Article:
Carney Sees Slow Approach on Rates After First Hike in a DecadeBy and
BOE raises interest rate to 0.5 percent, first hike since 2007
Central bank says economy’s natural growth rate is just 1.5%
Mark Carney stressed that any further interest-rate hikes are some way off as he pointed to the fastest inflation in five years to justify the Bank of England’s first increase since 2007.
“It isn’t so much where inflation is now but where it’s going that concerns us,” the BOE governor told reporters after the Monetary Policy Committee doubled its key rate to 0.5 percent. “While the sheer novelty of the first increase in bank rate in a decade creates some uncertainty around its impact, there are reasons to expect it to be no larger than usual.”
Policy makers voted 7-2 on Thursday to increase the benchmark rate, but the minutes of their meeting underscored worries that the economy is fragile as the 2019 date for departure from the European Union nears. The dovish language sent the pound slumping 1 percent to around $1.31.
While inflation is now at 3 percent, a full percentage point above the central bank’s target, some economists have questioned whether tightening policy in the midst of negotiations with EU leaders is a good idea. Crucially, policy makers omitted language from previous statements saying that more hikes could be needed than financial markets expect.
Asked in the press conference whether the rate move might ultimately be viewed as a mistake, Carney said that it was better to think of it as a “nimble response” to an unpredictable set of circumstances.
Once the “big issues” around Brexit have been clarified -- including whether there will be a transitional arrangement and what the end state will look like -- policy makers must “step back and assess the new outlook and calibrate policy appropriately.”
The language in the minutes implies that officials are comfortable with pricing by investors for two more quarter-point increases, roughly one by late next year and another in 2020. U.K. money markets pushed back expectations for the next shift by one month to September 2018.
“Interest rates are likely to rise only very gradually over an extended period of time,” said Colin Ellis, managing director for credit strategy at Moody’s Investors Service. “This benign outlook for interest rates differs from past monetary cycles, when policy rates rose more swiftly and more sharply after they reached their previous floors.”
Thursday’s decision removes the main emergency stimulus introduced in the wake of last year’s referendum to leave the EU, against a current backdrop of the lowest unemployment in four decades.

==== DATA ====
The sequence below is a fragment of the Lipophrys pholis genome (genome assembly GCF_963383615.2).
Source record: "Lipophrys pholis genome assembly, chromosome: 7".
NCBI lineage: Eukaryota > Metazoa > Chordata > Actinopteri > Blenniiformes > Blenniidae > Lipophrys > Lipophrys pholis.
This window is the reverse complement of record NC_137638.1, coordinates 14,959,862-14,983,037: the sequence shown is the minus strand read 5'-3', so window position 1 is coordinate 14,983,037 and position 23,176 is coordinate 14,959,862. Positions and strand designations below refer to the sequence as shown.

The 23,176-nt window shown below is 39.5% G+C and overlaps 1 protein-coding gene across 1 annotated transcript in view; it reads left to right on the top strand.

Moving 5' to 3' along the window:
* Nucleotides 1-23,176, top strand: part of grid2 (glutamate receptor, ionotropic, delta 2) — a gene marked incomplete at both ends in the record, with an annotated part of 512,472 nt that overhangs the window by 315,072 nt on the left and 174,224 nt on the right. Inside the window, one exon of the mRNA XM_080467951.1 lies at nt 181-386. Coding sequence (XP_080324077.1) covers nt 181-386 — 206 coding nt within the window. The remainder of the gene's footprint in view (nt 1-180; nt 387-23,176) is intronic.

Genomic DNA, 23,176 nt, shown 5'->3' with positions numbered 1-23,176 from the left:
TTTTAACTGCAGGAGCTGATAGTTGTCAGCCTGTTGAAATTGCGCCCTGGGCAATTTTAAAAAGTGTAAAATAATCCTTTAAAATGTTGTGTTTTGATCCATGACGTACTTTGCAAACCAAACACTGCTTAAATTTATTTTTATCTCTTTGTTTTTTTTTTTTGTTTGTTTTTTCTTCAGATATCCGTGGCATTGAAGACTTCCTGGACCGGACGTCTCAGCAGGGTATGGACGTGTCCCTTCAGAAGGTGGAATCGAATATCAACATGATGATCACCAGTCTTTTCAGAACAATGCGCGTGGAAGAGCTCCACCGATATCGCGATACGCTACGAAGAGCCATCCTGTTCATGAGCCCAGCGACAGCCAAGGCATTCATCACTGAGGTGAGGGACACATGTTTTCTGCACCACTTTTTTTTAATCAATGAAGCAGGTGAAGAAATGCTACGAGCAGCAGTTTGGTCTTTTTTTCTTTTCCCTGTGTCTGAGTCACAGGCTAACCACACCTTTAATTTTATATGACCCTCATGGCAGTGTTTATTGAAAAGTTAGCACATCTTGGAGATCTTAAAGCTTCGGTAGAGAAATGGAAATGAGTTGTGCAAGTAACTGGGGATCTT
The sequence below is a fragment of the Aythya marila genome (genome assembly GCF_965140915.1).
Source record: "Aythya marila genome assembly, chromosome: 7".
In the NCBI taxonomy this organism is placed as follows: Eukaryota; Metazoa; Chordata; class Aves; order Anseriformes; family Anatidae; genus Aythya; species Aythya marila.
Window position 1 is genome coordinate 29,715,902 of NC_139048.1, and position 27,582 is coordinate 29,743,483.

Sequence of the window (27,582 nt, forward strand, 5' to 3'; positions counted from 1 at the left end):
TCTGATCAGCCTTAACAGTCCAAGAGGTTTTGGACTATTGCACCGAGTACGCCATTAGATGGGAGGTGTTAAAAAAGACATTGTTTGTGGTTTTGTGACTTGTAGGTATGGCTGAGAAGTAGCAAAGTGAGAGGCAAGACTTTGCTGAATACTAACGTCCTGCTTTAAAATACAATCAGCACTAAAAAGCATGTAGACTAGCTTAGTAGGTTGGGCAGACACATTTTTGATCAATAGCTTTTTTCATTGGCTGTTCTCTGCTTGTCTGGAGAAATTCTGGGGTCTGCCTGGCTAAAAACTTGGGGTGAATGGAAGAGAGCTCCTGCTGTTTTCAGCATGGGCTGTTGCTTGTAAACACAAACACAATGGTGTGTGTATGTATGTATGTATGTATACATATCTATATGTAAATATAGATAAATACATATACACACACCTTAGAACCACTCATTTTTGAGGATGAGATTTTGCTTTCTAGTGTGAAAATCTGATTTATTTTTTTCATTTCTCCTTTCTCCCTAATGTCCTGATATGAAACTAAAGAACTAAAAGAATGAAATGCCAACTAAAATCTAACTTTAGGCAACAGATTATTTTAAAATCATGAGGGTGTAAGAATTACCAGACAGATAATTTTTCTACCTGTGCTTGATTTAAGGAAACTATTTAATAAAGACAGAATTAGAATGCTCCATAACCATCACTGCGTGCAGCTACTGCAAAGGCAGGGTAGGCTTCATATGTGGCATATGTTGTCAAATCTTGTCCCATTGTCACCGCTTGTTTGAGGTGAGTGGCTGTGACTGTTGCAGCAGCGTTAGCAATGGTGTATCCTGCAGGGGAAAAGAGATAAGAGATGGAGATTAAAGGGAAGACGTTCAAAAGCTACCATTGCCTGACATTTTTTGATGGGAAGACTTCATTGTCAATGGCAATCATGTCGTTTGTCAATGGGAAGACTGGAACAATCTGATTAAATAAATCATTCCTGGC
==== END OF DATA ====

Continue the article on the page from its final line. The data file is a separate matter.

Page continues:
The dilemma for policy makers is that underlying price pressures aren’t stemming from stronger demand, but flaws in the economy aggravated by Brexit, namely weak productivity. For the first time, it gave an estimate of the economy’s potential growth, the pace at which it can expand without spurring inflation, setting it at 1.5 percent.
The risk is that inflation soon fades and the hike ends up looking premature.
“We don’t expect that inflation will remain high,” said Michael Pond, head of global inflation market strategy at Barclays Plc. “The hike today, which seems like a good idea, may not be so good in hindsight. It’s a risk of a policy error.”
The bank kept its forecasts for growth and inflation broadly unchanged and sees price gains at 2.2 percent in three years, slightly above its goal. The estimates are based on market projections for the key interest rate reaching 1 percent over that period.
Officials saw relatively steady growth over the next three years -- about 1.7 percent -- but that’s far below the pre-crisis average of 2.9 percent.
The forecasts were accompanied by a gloomy section that there are “considerable risks” to the outlook, with Brexit featuring prominently.
Never in its 20 years of independence has the BOE tightened when GDP growth was so weak. At 0.4 percent in the third quarter, it was a 19th consecutive expansion, but below the average of the past five years.
For the doves on the committee, Deputy Governors Jon Cunliffe and Dave Ramsden, there was little sign of domestic costs and wages picking up and they saw a chance spare capacity in the economy was greater than estimated. Ramsden declined to elaborate on his vote in the press conference.
The rate increase will hit mortgage holders, a fifth of whom have never experienced a BOE rate hike, according to the bank’s estimates. The effect will be gradual overall because so many borrowers are tied to fixed rates, it said.
The decision to hike comes after multiple false alarms from Carney since he took over as governor in 2013, most notably in 2014 when his whipsawing of investors led to him being tagged an “unreliable boyfriend.”
The BOE’s step into tightening territory sets it on a path already well-trodden by the Federal Reserve, although it’s responding to economic strength. After a meeting at the U.S. central bank this week, officials signaled they remain on track to hike for a third time this year in December. The American economy is forecast to expand 2.2 percent this year.
“It’s a relatively unusual period of underperformance for the U.K. at a time when the G-7 is doing as well as it is,” Carney said. “We have certain unique elements here that we’re grappling with.”
— With assistance by Liz McCormick, Fergal O'Brien, Brian Swint, Carolynn Look, Piotr Skolimowski, Catherine Bosley, David Goodman, Andrew Atkinson, and Hayley Warren